But after months of using this keyboard, there was one thing I could just not get used to: switching layers to get to the arrow keys. I never realized how often I use arrow keys until they weren’t easily accessible. My solution was to get a tiny six key customizable keyboard from TechKeys. It fits perfectly in between the two keyboard halves. In addition to the arrow keys, I programmed the top left and right keys with an extra shift and space, because it’s often quicker to tap the tiny board when arrowing around. I think it’s an amazing set-up.

Now I just need to get some custom keycaps for the tiny board. I’m currently using leftover keys from my Vortex Race 3. Why two mechanical keyboards? I have a standing desk station and a sitting desk station. I use the Vortex while sitting, the Ergodox while standing. Excessive? Perhaps. But the Ergodox is not the easiest keyboard to move around, so this works for me. Plus … I just love mechanical keyboards. It’s a bit of an addiction.

Sloyd Bench Hooks

I made some handy bench hooks based upon the teachings of Sloyd (which I don’t know much about, but discovered is quite an interesting thing). Actually, learning about Sloyd may be the most interesting thing about this project. Anyways, these bench hooks are really useful to hold wood of different lengths on the bench for, say, cutting dadoes, or to hold up long pieces level when crosscutting on the hook I use for sawing, or for holding wood for paring. 

slab of hard maple
I started out with a scrap of hard maple. Bad choice. This made a quick project into a several day project, because the wood was like granite. 
I cut out 12″ blocks and surfaced all the edges with a hand plane. Then measured 2″ from each end, marking the center points, then drew a line from that point to the far corner as seen here. Once I had the layout, I sawed in a bunch of relief cuts with a carcass saw.
two sloyd hooks in rough form
Here’s a shot of the two hooks, with the surfaces ready to be chiseled out.
Finished surface of one sloyd hook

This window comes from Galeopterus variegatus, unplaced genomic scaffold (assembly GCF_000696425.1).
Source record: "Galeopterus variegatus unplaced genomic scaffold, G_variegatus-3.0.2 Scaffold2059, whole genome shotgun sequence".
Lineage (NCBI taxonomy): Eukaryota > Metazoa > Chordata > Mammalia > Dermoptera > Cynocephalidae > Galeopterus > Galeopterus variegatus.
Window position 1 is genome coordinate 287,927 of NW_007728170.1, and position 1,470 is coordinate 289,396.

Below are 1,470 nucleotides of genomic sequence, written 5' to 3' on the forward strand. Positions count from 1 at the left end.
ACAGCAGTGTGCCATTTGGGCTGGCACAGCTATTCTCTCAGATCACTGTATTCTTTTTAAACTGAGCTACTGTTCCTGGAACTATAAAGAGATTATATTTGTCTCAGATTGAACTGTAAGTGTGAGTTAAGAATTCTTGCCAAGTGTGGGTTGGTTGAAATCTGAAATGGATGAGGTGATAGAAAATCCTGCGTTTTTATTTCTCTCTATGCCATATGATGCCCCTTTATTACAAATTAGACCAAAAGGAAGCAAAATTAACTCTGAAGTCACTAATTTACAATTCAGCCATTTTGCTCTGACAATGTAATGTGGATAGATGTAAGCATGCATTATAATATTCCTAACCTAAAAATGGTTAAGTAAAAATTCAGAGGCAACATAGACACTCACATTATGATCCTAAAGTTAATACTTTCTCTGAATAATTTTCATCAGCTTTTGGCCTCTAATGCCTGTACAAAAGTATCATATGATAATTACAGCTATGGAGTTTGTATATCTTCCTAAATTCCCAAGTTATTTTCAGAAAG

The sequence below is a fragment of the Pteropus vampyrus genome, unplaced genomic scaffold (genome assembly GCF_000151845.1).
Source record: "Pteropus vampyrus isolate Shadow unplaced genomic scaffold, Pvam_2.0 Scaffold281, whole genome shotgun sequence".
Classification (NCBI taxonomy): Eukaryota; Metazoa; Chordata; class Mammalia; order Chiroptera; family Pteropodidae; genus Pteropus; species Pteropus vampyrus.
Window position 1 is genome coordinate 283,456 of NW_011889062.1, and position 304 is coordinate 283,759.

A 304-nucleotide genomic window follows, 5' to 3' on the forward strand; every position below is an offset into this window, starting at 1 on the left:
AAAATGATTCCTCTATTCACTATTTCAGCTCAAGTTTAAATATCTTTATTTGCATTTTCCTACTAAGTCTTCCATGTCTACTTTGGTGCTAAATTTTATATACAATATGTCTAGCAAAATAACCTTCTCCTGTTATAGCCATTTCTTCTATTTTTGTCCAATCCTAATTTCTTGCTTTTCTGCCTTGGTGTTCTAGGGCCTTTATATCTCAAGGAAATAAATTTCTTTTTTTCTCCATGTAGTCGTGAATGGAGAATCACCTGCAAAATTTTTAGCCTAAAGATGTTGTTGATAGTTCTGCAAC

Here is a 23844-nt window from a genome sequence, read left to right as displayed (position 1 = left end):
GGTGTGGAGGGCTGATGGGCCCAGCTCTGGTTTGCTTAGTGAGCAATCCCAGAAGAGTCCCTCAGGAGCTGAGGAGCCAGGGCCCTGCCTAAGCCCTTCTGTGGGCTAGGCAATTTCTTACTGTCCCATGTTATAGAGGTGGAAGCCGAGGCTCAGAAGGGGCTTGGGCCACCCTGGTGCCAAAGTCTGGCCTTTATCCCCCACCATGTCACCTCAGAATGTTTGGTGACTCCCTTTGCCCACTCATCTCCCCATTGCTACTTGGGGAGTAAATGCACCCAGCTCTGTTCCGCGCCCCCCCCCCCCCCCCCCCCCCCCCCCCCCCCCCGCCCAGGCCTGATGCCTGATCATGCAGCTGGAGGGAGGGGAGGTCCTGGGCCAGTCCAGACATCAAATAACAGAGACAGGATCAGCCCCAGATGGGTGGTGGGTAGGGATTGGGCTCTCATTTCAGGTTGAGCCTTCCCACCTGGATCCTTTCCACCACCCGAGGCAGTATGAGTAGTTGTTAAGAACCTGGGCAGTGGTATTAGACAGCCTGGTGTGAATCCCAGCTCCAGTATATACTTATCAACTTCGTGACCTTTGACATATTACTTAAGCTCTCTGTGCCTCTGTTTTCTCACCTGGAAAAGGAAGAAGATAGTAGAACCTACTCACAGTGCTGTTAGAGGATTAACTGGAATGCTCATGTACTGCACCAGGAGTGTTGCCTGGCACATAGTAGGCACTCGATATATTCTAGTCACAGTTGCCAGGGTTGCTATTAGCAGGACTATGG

Here is one finished surface. To get to this point, I chopped out the sawed parts with a bevel-down chisel, then pared down to my line with chisel and block plane. You can see the unfinished bottom surface here. This is a rinse, repeat operation for the other surfaces.
Finished bench hooks
To finish off the hooks, I rounded the corners with rasps, so it’s easy to hold with the hand. I also used a card scraper to get the show surfaces as flat and smooth as possible.
The hooks seemed a bit slippery, so I lined the bottoms with cork (secured with hide glue). Now they’re ready for use.

Fly Rod/Reel Case Build

Over the past few months (July-September 2018), I created a display case to hold a fly rod and reel for the Potomac Valley Fly Fisher club, of which I’m a member. The fly rod/reel this case is designed to display is raffled off once a year. The person who wins the raffle gets to use it for one year. The prize comes with a small book to log fishing experiences. At the club’s annual banquet, the person who used it for a year gives a short presentation of his or her experiences. 

To get me started on this rod/reel case, I was provided with some photos of a similar box from a fly club in Pennsylvania. That rod case has been in circulation since 1963! I like to think that the display case I made will also be in circulation for many decades to come.

a stack of unfinished walnut
Before: I started out with a stack of tongue and groove walnut panels. These are offcuts and rejects donated by a neighbor used in an 80s project to panel a living room in walnut.
finished case
After: this is the completed case, showing the interior.
finished case - exterior
And here is the completed case, showing the interior.

The following is a log of how I made the case. What this doesn’t show is how much trial-and-error was involved in the process. I spent a lot of time testing out different ways to hold the rod and reel in place, in particular. It also doesn’t show how much help, guidance, and inspiration I received from fellow woodworking members from the Hand Tool School.

Stack of walnut boards ripped and planned.
I used a 5tpi rip saw to cut the boards in half and to cut off the tongue and grooves. Then I used a #7 plane to get the panels to proper thickness.
Cutting boards to length with crosscut carcass saw.
I used a crosscut carcass saw to cut the boards to length.
cork liner on base panel
The bottom of the case was lined with cork, which I glued on.
cork liner installed, showing rabbets on side panels
Once the cork liner was in place, I measured the total thickness of the bottom panel. I then used a plane to get the total thickness to 5/16″. This is the size of the blade I used to cut the grooves for the side panels. To cut the grooves, I used a Veritas combination plane.
Paper sketch of dovetail set-up
I sketched out the dovetails on paper before I started cutting. I decided to go with half-blind dovetails. I used two dividers because one is set to step across the end grain and the other was set to mark the distance from the edges.